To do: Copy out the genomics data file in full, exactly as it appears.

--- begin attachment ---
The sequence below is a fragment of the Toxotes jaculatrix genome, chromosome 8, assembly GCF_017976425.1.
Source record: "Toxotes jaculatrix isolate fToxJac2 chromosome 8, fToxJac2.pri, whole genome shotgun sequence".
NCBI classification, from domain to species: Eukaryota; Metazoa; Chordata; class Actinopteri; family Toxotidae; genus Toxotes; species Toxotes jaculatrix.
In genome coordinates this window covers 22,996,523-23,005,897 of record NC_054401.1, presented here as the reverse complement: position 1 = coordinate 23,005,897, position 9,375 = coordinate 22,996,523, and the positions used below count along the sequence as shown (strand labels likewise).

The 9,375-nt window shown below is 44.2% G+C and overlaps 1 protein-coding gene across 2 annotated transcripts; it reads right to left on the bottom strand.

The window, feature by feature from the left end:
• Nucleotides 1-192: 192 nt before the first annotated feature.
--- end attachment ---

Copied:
The sequence below is a fragment of the Toxotes jaculatrix genome, chromosome 8, assembly GCF_017976425.1.
Source record: "Toxotes jaculatrix isolate fToxJac2 chromosome 8, fToxJac2.pri, whole genome shotgun sequence".
NCBI classification, from domain to species: Eukaryota; Metazoa; Chordata; class Actinopteri; family Toxotidae; genus Toxotes; species Toxotes jaculatrix.
In genome coordinates this window covers 22,996,523-23,005,897 of record NC_054401.1, presented here as the reverse complement: position 1 = coordinate 23,005,897, position 9,375 = coordinate 22,996,523, and the positions used below count along the sequence as shown (strand labels likewise).

The 9,375-nt window shown below is 44.2% G+C and overlaps 1 protein-coding gene across 2 annotated transcripts; it reads right to left on the bottom strand.

The window, feature by feature from the left end:
• Nucleotides 1-192: 192 nt before the first annotated feature.